H.Con.Res. 301 (103rd): Expressing the sense of the Congress regarding entitlements.

Overview

Introduced:

Sep 30, 1994
103rd Congress, 1993–1994

Status:
Died in a previous Congress

This resolution was introduced on September 30, 1994, in a previous session of Congress, but was not enacted.

Sponsor:

William Orton

Representative for Utah's 3rd congressional district

Democrat

Text:

Read Text »
Last Updated: Sep 30, 1994
Length: 1 pages

History

Sep 30, 1994
 
Introduced

This is the first step in the legislative process.

H.Con.Res. 301 (103rd) was a concurrent resolution in the United States Congress.

A concurrent resolution is often used for matters that affect the rules of Congress or to express the sentiment of Congress. It must be agreed to by both the House and Senate in identical form but is not signed by the President and does not carry the force of law.

This concurrent resolution was introduced in the 103rd Congress, which met from Jan 5, 1993 to Dec 1, 1994. Legislation not enacted by the end of a Congress is cleared from the books.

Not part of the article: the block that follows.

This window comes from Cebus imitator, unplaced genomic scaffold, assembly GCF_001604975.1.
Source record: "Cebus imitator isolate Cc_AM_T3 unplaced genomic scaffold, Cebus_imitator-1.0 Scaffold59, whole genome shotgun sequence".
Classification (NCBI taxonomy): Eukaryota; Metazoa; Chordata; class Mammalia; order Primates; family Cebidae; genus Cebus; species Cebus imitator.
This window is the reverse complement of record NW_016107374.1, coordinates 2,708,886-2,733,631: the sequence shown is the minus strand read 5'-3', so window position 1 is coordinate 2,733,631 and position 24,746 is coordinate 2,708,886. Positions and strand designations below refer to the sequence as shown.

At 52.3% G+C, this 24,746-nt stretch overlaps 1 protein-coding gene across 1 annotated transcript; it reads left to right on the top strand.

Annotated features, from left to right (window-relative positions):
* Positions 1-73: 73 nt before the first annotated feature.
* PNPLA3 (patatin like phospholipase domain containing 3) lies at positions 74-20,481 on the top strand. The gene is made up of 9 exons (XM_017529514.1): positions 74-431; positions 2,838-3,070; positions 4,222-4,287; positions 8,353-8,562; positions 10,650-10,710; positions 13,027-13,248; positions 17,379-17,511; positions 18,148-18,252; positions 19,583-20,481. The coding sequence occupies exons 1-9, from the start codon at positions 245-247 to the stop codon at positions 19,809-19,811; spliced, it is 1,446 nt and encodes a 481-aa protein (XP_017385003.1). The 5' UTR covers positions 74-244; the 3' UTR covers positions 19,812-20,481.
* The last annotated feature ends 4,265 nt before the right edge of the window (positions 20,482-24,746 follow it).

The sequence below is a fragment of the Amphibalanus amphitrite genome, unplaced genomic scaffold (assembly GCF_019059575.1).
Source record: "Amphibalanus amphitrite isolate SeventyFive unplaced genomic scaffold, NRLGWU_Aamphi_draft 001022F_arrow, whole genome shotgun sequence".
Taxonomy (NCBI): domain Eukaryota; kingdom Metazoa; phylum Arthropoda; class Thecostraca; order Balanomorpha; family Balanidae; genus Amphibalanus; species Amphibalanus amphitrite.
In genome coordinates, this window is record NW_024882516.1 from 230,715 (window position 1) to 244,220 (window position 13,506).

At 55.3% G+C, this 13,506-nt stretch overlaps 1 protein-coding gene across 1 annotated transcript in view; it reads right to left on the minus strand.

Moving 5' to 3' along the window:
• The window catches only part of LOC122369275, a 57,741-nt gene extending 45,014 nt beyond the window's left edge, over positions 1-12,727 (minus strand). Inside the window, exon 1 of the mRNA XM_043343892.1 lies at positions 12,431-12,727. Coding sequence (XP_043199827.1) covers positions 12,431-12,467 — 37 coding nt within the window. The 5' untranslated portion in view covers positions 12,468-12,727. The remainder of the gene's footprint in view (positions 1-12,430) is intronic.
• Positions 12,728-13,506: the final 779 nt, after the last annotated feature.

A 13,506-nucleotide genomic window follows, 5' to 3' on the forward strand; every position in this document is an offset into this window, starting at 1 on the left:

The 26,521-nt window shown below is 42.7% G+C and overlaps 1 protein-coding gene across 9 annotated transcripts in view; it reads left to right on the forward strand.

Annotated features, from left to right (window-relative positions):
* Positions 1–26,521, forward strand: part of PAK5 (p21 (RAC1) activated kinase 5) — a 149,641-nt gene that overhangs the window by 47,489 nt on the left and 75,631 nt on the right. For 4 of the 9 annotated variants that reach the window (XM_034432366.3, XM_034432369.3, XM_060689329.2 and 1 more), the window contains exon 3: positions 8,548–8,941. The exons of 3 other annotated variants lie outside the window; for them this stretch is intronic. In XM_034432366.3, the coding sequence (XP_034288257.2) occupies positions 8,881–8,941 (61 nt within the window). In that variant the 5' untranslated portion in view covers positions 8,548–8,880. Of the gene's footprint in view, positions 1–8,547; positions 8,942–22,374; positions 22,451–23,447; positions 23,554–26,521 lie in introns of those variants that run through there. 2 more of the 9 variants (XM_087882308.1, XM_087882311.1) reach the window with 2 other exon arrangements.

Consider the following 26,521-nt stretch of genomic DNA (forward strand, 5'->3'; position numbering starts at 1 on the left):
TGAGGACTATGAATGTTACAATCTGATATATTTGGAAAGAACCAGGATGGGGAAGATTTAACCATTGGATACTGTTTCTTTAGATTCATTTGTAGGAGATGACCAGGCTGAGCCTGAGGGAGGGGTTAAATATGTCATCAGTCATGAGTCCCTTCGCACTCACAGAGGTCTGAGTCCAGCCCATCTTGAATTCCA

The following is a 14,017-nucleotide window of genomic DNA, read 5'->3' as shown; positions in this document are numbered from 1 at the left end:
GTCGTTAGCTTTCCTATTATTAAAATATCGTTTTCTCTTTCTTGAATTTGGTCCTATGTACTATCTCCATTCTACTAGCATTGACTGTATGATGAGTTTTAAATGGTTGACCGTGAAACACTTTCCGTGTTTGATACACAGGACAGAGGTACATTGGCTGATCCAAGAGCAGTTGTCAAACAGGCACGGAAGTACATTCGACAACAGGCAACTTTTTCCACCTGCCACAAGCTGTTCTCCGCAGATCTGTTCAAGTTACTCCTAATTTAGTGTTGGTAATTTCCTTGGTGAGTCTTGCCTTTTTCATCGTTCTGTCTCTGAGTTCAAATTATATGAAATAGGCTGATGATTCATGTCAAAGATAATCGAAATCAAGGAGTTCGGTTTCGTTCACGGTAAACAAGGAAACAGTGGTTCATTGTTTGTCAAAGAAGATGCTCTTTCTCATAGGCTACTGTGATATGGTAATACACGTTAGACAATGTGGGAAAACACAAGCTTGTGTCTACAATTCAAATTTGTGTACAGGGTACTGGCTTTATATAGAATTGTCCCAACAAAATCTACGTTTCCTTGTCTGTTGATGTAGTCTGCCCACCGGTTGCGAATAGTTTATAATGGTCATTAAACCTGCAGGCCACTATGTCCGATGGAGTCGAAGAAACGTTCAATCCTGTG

How to cite this information.

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“H.Con.Res. 301 — 103rd Congress: Expressing the sense of the Congress regarding entitlements.” www.GovTrack.us. 1994. December 8, 2016 <https://www.govtrack.us/congress/bills/103/hconres301>

Where is this information from?

GovTrack automatically collects legislative information from a variety of governmental and non-governmental sources. This page is sourced primarily from Congress.gov, the official portal of the United States Congress. Congress.gov is generally updated one day after events occur, and so legislative activity shown here may be one day behind. Data via the congress project.